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Wednesday, May 25, 2022
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Concerns for Edith Pettus Park

Candy Johnson, City Council Member for Ward 5
Candy Johnson, City Council Member for Ward 5

For several years the condition of this Park originally funded through a grant for the low-income area has been overlooked for repairs. The city owns and is responsible for this park, but has failed to upkeep the proper lighting, ball field and pool. The residents haven’t had full access to this park in over 4 years.

I have noticed that several other parks in poor condition receiving preventative maintenance measures such as lighting in amounts of of $80,000 to $125,000 have been allocated funds for improvements in this budget. I have supported the Heritage park improvements in my Ward and also some others in other Wards.  I agree that parks are about a good quality of life for our citizens but I am confused as to why we never consider fixing this particular park after several request to do so?

The responses I have received are as follows;

  1. We don’t make any money off the pool.
  2. It would not be a wise management decision to reopen the pool in that area.
  3. The usage of this park is low.
  4. Little league teams do not want to play there.

I do not feel that we have properly addressed the needs of the citizens in that area, nor have we gathered relevant and up-to-date data to back up these assumptions. As I am on the parks and recreation committee I have requested the cost to repair the once heavily attended pool, and was given an estimated cost of around $50,000 to repair the liner due to leaks in the pool. I am sure it may need some additional repairs, but before APSU built their new fitness center, they rented the pool from the city and did just fine maintaining it. I understand bottom lines, but is that what quality of life activities are really about?

When we talk about kids getting into trouble in the summer when there is nothing to do and the causes of low-income housing areas generating crime… We can keep talking about it, because when they have nothing to do they will unfortunately make trouble or possibly join gangs. If we can spend $40,000 on curtains and blinds, we can certainely afford an additional $80,000-$100,000 to invest in a park that has been overlooked for many years.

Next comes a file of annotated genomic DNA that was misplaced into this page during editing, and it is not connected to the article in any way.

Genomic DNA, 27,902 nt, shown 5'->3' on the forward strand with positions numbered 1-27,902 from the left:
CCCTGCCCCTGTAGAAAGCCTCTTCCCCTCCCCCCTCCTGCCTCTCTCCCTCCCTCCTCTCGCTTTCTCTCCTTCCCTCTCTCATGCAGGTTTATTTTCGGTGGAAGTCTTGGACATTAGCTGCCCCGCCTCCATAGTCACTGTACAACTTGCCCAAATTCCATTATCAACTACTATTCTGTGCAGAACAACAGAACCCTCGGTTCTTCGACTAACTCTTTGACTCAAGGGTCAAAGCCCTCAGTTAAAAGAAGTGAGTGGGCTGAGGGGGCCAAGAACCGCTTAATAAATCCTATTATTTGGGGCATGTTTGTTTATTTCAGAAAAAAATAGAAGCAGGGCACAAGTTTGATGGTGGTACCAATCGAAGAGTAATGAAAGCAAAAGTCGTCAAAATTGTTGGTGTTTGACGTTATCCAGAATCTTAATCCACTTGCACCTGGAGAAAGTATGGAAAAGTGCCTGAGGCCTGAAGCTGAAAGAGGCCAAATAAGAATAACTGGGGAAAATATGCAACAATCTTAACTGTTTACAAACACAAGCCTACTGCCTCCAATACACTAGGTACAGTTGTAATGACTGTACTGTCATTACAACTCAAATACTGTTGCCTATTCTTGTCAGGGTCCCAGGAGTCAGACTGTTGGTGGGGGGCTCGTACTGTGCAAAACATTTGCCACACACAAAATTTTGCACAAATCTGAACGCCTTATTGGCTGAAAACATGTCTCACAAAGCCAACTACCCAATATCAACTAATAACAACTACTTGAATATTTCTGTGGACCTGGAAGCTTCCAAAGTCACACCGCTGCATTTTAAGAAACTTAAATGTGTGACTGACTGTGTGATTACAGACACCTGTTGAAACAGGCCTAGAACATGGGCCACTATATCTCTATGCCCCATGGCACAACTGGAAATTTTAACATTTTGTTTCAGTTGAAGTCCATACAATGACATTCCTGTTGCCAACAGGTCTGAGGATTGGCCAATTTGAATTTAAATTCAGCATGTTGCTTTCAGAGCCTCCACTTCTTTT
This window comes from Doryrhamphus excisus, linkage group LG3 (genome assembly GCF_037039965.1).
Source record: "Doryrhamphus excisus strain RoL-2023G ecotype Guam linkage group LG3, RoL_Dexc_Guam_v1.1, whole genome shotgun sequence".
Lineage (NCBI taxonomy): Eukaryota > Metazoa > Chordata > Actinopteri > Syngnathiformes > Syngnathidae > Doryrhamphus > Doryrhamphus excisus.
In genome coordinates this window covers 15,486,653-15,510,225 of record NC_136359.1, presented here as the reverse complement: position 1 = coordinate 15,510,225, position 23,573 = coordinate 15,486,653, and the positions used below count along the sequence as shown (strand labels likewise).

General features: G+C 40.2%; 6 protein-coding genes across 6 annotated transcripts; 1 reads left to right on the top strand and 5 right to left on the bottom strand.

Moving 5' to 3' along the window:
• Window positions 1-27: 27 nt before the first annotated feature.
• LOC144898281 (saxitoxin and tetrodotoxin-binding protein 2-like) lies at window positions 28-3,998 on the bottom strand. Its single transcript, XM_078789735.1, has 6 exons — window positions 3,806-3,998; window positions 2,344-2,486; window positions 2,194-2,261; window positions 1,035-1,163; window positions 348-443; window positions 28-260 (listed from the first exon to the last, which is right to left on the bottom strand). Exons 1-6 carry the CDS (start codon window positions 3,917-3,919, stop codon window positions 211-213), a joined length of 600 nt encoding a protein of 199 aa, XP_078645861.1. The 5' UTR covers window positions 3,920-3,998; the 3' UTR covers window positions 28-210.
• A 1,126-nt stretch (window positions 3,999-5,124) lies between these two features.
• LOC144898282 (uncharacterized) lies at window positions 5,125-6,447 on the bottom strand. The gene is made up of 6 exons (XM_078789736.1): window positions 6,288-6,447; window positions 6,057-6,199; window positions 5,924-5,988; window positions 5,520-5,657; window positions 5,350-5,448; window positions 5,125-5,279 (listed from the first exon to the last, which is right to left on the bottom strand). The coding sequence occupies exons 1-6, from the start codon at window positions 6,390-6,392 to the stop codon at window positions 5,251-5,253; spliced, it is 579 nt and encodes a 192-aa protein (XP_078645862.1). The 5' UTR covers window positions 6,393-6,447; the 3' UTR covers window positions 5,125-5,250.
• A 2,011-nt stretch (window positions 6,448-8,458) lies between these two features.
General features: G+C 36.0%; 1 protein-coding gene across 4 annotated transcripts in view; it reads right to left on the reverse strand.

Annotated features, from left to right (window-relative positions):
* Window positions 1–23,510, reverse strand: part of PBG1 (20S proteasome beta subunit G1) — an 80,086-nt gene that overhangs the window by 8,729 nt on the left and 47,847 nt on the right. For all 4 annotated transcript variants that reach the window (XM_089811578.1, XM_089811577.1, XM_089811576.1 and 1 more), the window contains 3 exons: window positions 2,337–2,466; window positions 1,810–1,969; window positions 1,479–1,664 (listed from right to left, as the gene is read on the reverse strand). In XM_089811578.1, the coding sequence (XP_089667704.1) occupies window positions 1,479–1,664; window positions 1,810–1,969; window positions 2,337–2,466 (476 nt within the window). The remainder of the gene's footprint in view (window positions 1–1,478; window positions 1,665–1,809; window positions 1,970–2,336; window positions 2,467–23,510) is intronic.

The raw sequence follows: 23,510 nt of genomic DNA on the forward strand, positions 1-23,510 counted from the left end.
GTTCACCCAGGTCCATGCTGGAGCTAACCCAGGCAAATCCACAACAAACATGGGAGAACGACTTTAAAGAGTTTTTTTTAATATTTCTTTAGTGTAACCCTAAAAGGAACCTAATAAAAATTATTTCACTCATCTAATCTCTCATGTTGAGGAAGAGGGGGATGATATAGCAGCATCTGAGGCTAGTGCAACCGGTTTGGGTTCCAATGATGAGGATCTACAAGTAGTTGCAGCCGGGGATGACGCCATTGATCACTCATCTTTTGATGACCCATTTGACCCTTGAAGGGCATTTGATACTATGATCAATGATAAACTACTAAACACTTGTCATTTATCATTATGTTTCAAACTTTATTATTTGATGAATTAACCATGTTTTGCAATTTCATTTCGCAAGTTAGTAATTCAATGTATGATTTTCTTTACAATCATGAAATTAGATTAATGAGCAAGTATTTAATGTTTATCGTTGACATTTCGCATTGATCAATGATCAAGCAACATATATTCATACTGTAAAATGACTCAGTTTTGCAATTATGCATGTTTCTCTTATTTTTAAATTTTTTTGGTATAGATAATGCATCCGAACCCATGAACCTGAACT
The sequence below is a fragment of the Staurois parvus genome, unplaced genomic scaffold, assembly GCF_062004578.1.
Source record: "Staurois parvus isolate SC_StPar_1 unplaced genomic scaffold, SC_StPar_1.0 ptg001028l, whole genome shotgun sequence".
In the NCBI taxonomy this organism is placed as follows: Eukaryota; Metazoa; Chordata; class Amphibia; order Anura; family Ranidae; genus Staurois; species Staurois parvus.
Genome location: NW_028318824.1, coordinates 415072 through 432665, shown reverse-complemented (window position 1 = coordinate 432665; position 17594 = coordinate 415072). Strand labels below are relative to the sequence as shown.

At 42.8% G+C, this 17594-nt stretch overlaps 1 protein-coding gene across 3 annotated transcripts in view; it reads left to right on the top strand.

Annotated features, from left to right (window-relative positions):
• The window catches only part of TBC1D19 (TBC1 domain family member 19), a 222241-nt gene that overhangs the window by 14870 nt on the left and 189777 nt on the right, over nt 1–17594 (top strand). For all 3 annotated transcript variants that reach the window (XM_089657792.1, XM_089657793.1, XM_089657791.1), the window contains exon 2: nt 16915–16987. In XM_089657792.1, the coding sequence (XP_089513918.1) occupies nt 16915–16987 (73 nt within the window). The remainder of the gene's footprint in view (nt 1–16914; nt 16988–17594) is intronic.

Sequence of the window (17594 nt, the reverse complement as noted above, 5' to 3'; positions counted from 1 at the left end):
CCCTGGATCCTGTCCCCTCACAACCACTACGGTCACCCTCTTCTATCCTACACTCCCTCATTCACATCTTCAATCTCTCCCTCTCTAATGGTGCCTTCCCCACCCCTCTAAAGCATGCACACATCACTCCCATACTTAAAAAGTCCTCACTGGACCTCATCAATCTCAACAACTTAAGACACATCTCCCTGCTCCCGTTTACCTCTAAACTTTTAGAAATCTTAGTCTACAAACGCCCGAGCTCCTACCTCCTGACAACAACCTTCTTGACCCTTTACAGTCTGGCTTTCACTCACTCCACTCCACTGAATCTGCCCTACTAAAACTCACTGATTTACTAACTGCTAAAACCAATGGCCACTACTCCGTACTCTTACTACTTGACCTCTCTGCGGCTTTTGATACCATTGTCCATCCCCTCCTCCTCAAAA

Many of these kids don”t have the transportation to get to the other pools and additionally can’t afford to pay $3-4 for admission. This pool is in their neighborhood and is in walking distance. On another note, the field and lighting is in such poor and unsafe condition I have no doubt as to why little league teams would not want to play there.

I have shared this information with you in order to let you know that the request I proposed for $80,000 to be allocated to begin fixing this park along with the other parks that were approved for funding failed (5-6) at the budget hearings. I not only support the growth and progress of this city, but also have a heart to make sure we are providing for the all the areas that need attention in our city as a parks and recreation committee member. If you feel this is something that should be given consideration please contact your City Council members to express your concerns.

Thank you!

Candy Johnson
Ward 5 City Councilwoman

Candy Johnson
Candy Johnson
Candy Johnson is a Clarksville native. She is married to Bryan Johnson, and they have one daughter. Mrs. Johnson has a BA in Public Management with a minor in leadership studies from Austin Peay State University, she also received a Master of Public Administration degree from Murray State University. She is employed by the Clarksville-Montgomery County School System, and currently represents Ward 5 in the Clarksville City Council. She is a member of the Finance, Parks and Recreation, and Community Housing Committees for the City of Clarksville, serves on the Animal Control Board for Montgomery County, and volunteers on several community boards. Candy is an active member of Fifth Ward Missionary Baptist Church. She is a member of several professional organizations including but not limited to Omicron Delta Kappa National Leadership Honors Society, Alpha Sigma Alpha, and Order of Omega greek honors Society.

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